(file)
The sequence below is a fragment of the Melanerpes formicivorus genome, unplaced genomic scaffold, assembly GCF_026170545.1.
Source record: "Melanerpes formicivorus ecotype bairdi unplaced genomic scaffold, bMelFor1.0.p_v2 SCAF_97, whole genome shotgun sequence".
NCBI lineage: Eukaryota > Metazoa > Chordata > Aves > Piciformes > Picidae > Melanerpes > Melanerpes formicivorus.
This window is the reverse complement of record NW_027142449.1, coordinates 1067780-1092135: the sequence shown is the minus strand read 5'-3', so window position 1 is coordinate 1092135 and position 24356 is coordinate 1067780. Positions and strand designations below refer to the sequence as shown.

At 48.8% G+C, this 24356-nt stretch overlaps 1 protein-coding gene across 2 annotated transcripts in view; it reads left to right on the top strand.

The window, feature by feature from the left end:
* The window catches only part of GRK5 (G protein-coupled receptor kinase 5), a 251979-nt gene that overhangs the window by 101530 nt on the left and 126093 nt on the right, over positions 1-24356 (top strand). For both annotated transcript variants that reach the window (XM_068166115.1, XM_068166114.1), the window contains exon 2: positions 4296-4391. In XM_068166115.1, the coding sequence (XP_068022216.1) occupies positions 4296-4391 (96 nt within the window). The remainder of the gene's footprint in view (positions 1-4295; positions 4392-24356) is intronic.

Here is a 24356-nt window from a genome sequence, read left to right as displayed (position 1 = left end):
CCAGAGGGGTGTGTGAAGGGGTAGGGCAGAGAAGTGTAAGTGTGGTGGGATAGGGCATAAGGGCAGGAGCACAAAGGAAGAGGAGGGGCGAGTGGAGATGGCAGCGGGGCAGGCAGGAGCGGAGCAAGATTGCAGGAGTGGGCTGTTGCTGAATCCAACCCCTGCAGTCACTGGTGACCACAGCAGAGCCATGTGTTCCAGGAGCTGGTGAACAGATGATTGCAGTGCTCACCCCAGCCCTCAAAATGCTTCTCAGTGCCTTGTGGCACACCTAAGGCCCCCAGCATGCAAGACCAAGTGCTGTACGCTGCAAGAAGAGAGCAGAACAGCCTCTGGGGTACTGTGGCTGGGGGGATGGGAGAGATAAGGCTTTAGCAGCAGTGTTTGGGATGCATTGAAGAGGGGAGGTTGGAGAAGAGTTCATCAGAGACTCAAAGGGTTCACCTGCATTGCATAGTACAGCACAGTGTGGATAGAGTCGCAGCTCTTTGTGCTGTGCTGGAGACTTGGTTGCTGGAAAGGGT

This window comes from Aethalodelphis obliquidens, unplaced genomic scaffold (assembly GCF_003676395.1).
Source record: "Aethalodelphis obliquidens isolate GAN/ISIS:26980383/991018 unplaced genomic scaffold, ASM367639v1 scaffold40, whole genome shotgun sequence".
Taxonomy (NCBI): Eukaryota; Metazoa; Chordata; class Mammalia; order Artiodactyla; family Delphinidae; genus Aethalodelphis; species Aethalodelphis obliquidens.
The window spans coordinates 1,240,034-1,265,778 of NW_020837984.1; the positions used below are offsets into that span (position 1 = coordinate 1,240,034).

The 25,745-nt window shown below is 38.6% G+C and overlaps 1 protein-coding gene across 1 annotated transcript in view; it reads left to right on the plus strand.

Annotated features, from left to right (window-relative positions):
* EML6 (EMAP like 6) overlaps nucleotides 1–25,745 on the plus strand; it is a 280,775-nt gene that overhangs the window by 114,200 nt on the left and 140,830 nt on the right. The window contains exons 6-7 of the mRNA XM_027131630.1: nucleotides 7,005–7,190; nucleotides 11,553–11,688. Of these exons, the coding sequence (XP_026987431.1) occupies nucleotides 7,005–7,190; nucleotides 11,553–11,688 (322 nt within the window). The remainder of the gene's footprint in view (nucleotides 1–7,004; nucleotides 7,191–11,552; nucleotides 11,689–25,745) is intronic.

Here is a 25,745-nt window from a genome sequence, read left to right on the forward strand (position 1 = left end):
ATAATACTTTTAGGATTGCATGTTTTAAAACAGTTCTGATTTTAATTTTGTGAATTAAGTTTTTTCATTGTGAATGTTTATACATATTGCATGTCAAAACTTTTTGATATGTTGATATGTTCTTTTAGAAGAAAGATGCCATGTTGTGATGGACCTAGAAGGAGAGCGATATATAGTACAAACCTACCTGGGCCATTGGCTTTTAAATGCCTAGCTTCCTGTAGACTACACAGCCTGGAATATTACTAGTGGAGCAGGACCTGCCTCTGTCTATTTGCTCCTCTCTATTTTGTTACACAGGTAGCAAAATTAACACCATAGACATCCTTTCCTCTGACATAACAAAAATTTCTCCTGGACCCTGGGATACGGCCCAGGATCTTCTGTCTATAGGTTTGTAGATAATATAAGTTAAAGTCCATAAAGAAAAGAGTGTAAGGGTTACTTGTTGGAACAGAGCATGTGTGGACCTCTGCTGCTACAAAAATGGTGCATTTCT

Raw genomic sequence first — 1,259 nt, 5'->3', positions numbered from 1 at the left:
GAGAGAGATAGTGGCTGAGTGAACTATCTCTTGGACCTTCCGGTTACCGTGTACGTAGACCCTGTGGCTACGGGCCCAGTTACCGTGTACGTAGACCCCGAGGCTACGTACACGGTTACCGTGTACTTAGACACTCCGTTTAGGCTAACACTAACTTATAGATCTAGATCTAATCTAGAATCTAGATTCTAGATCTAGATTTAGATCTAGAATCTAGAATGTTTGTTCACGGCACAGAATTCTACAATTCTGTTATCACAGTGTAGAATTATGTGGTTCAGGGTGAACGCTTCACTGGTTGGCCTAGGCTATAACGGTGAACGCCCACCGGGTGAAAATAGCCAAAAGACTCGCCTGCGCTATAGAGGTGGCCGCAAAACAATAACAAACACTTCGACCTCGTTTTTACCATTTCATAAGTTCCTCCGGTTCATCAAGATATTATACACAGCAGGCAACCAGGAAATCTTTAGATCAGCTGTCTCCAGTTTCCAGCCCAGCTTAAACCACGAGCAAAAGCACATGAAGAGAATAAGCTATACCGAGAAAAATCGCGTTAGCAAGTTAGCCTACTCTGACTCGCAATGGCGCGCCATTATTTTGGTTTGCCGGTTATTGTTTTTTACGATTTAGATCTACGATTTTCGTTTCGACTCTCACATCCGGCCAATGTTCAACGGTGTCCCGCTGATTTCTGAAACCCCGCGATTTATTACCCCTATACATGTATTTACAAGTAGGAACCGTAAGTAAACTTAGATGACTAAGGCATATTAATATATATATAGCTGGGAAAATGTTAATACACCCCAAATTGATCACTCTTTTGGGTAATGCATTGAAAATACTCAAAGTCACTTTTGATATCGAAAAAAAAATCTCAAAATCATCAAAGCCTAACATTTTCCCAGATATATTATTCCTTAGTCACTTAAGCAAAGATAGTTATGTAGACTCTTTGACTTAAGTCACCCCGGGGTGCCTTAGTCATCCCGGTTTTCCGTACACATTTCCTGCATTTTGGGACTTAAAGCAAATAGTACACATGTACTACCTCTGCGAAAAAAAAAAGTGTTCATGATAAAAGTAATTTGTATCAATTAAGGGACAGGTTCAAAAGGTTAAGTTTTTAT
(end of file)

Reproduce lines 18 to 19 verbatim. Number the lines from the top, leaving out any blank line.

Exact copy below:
ATAATACTTTTAGGATTGCATGTTTTAAAACAGTTCTGATTTTAATTTTGTGAATTAAGTTTTTTCATTGTGAATGTTTATACATATTGCATGTCAAAACTTTTTGATATGTTGATATGTTCTTTTAGAAGAAAGATGCCATGTTGTGATGGACCTAGAAGGAGAGCGATATATAGTACAAACCTACCTGGGCCATTGGCTTTTAAATGCCTAGCTTCCTGTAGACTACACAGCCTGGAATATTACTAGTGGAGCAGGACCTGCCTCTGTCTATTTGCTCCTCTCTATTTTGTTACACAGGTAGCAAAATTAACACCATAGACATCCTTTCCTCTGACATAACAAAAATTTCTCCTGGACCCTGGGATACGGCCCAGGATCTTCTGTCTATAGGTTTGTAGATAATATAAGTTAAAGTCCATAAAGAAAAGAGTGTAAGGGTTACTTGTTGGAACAGAGCATGTGTGGACCTCTGCTGCTACAAAAATGGTGCATTTCT

Raw genomic sequence first — 1,259 nt, 5'->3', positions numbered from 1 at the left: